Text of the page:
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Descriptions of Conscience

Conscience is the proximate and subjective rule of morality. Conscience is from the latin compound word cum scientia meaning accompanying knowledge.

Conscience is the name given to the inner sense by which people recognize right and wrong.
Moreover, conscience can make mistakes; it can also be too carelessly consulted.

St. Augustine
He taught that God had given us conscience as a direct way of knowing the moral law.

St. Thomas of Aquinas

He argued for conscience as the power of reason, God given and exercised by people
Bishop Joseph Butler He saw human nature as constituting a hierarchy with conscience at its peak.

Self-love and benevolence had an intermediate position as important but lesser principles; while at the bottom of the hierarchy came the particular passions and appetites.

Conscience and self-love, if we understand our true happiness, always lead us the same way. Duty and interest are perfectly coincident.

A. Definition Conscience is the practical judgment of reason upon an individual act as good and to be performed, or as evil and to be avoided. i. It is a judgment of reason , that is, it is a reasoned conclusion. - an act of reasoning requires a principle or set of principles, from which the process of reasoning proceeds. - Moral principles

- Synderesis is the starting point of the reasoning process which ends in the judgment of conscience.
ii. Conscience is a practical judgment.

- This means that it has reference to something to be done, i. e., either the performance or the omission of an act. - The reasoning process always ends in a judgment, but not always in a practical judgment. - Speculative judgment is an addition of a newly recognized truth. - Practical judgment is a judgment that commands, forbids, allows, or advises, according as it declares an individual act obligatory, prohibited, permissible, or prudent.

iii. Conscience is a judgment upon an individual act.

- It applies the general moral principle in individual action.

- Before action, conscience judges an act as good and to be performed (i.e., as something obligatory, advisable, or permissible), or as evil and to be omitted.

- After action, conscience is a judgment of approval or disapproval.

B. States of Conscience i. a. Correct or true- when it judges as good that which is really good, and as evil that which is really evil. - When it is not true it is erroneous.
b. Conscience that is erroneous without the knowledge or fault of the agent, is called invincibly erroneous or inculpably erroneous. - Conscience that is erroneous through the agents fault, is culpably erroneous.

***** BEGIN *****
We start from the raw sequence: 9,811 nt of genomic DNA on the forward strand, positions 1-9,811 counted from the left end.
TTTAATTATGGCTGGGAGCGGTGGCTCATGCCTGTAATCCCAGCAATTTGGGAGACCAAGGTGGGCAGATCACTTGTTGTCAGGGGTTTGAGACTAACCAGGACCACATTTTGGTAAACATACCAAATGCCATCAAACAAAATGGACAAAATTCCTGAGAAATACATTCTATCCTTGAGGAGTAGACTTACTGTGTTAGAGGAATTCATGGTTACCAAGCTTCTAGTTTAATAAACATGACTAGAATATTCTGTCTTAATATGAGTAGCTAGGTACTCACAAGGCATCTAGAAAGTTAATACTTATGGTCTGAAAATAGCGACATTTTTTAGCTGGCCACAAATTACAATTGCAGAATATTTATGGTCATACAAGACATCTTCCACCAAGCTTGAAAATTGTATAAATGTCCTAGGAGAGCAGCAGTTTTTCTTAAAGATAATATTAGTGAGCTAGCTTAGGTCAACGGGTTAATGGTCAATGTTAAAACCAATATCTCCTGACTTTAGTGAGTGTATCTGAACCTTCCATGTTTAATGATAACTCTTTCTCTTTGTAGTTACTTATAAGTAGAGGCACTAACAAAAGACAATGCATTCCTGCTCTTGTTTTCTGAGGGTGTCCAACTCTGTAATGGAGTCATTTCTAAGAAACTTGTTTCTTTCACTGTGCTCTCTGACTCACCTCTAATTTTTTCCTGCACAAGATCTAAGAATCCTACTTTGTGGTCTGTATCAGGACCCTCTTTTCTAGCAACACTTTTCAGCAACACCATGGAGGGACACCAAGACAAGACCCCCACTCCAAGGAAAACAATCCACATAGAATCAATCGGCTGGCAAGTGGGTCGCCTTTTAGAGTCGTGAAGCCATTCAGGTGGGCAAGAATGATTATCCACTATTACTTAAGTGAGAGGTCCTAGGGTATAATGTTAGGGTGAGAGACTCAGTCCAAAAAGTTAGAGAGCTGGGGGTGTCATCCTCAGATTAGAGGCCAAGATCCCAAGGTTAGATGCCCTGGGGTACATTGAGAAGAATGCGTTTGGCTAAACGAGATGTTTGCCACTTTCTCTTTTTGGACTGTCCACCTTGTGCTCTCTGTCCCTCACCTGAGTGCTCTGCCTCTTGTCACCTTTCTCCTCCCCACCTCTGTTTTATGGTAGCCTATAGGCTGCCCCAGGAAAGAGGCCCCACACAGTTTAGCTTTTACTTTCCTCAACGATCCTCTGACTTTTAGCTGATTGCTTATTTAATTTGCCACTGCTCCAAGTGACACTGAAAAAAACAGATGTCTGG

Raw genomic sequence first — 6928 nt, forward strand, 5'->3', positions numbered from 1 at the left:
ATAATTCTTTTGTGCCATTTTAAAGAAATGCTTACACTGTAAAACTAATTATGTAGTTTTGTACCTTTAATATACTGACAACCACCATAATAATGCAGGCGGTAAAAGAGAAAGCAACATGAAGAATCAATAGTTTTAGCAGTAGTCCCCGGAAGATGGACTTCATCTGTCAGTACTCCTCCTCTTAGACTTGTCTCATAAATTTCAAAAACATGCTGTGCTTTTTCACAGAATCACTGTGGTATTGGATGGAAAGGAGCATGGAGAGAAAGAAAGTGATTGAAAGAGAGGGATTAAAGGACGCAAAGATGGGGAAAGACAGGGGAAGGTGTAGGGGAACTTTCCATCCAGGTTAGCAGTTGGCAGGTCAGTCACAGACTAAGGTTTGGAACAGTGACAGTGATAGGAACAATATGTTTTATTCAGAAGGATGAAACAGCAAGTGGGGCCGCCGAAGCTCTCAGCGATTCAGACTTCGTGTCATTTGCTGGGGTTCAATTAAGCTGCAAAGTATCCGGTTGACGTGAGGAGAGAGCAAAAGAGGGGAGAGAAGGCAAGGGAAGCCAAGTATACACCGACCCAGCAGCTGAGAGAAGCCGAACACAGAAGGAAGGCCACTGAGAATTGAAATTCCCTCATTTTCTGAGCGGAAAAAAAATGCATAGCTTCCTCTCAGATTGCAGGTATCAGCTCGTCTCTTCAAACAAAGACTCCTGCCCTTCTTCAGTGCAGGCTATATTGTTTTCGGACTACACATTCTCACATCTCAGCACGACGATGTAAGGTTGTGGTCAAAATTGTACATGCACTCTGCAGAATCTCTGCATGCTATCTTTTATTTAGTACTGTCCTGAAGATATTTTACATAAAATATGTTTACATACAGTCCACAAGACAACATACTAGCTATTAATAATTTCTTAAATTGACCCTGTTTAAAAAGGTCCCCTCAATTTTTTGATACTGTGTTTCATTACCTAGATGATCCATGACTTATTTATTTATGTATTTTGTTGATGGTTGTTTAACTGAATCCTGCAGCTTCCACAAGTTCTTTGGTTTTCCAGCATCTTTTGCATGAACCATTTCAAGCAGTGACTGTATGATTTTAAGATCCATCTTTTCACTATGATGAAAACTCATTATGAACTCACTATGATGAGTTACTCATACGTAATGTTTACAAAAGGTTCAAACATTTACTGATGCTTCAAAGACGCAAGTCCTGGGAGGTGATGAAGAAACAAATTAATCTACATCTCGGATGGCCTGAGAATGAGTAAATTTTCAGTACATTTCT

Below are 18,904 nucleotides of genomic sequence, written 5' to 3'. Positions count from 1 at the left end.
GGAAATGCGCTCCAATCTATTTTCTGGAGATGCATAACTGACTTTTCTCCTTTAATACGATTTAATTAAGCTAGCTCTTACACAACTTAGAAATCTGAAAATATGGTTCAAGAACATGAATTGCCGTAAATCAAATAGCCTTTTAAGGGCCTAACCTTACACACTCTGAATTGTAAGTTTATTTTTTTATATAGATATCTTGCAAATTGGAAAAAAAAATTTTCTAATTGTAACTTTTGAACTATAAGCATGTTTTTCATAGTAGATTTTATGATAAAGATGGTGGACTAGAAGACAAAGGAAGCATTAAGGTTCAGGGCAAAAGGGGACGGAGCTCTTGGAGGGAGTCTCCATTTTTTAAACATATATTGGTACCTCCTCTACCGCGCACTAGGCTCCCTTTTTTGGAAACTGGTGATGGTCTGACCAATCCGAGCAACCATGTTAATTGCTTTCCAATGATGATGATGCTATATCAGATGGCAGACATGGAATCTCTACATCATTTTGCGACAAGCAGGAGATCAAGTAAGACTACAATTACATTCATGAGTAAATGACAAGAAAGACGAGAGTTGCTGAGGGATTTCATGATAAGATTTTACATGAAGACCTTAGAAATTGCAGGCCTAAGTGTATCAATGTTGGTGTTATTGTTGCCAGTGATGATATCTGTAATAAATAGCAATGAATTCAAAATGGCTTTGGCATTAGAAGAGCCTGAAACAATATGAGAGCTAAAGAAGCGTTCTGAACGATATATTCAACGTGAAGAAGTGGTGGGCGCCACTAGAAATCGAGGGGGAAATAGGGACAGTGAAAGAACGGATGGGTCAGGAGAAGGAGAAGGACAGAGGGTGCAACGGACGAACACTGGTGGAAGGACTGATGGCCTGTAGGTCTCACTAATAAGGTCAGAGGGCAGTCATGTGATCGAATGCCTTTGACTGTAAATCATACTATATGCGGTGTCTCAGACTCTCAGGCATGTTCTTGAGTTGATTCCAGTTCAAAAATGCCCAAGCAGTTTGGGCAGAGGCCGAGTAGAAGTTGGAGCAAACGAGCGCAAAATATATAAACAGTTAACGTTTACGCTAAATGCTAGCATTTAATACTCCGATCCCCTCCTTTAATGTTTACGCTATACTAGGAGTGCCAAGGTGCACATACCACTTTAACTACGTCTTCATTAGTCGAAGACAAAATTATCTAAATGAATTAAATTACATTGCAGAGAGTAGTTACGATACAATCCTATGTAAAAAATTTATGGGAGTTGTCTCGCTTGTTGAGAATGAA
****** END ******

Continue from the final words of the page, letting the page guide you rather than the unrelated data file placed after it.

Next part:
ii. a. Certain conscience- when conscience is an altogether firm and assured judgment, in which the agent has no fear whatever of being in error. b. Doubtful or dubious conscience- conscience that is not certain, that is hesitant, that is a judgment in which the agent is aware of possibility of error.
- If the doubt concerns the existence or applicability of a law or moral principle, it is called speculative. - But if the doubt concerns the lawfulness of an individual act to be performed or omitted, it is a practical doubt. - When conscience is doubtful, but grounded upon solid reasons, it is called probable conscience, and the agent is said to have a probable opinion.

- When conscience is doubtful, but grounded upon solid reasons, it is called probable conscience, and the agent is said to have a probable opinion.

C. Principles guiding Conscience

For the exercise of the prudential judgment of conscience, i.e., the application of the law (universal) to the individual human act (particular) taking into account the actual circumstances, the following principles can be stated:

1) Only the true and certain conscience is the right proximate rule of morality. If the conscience is erroneous and one realizes it, or one suspects that it is erroneous, one cannot follow it.

2) Man has the obligation, therefore, to make sure that his conscience is true, i.e. sufficiently formed and informed, educated, in agreement with reality. The means to achieve this are: religious and moral formation, the seeking of advice, prayerful meditation, upright intention, habitual examination of conscience, sincerity, humility.

3) Man has the obligation to follow not only his true conscience, but also his erroneous conscience if it is invincibly erroneous, i.e. if it is practically impossible for him to avoid the erroneous judgment: not of course if there is the slightest doubt or suspicion about it, in which case one cannot act until the truth has been clearly established, both about the law and about the facts. 4) It is not right to follow a culpably erroneous conscience or a doubtful conscience, if the doubt is based on serious reasons.

5) Doubts can be resolved by means of sincerity, upright intention, the desire to seek the Will of God in everything, and a sense of responsibility in consulting the right person, choosing what is safer, etc.

D. Conclusion

Thus, conscience is not a matter of feeling, but a judgment by the intelligence bearing on an individual human act and in the light of the principles and precepts of the moral law. It is a descent of the mind from the universal law to the particular case.

References: Christian Philosophy by Joseph M. De Torre Ethics by Rev. Msgr. Paul J. Glenn, PhD, STD www. Google.com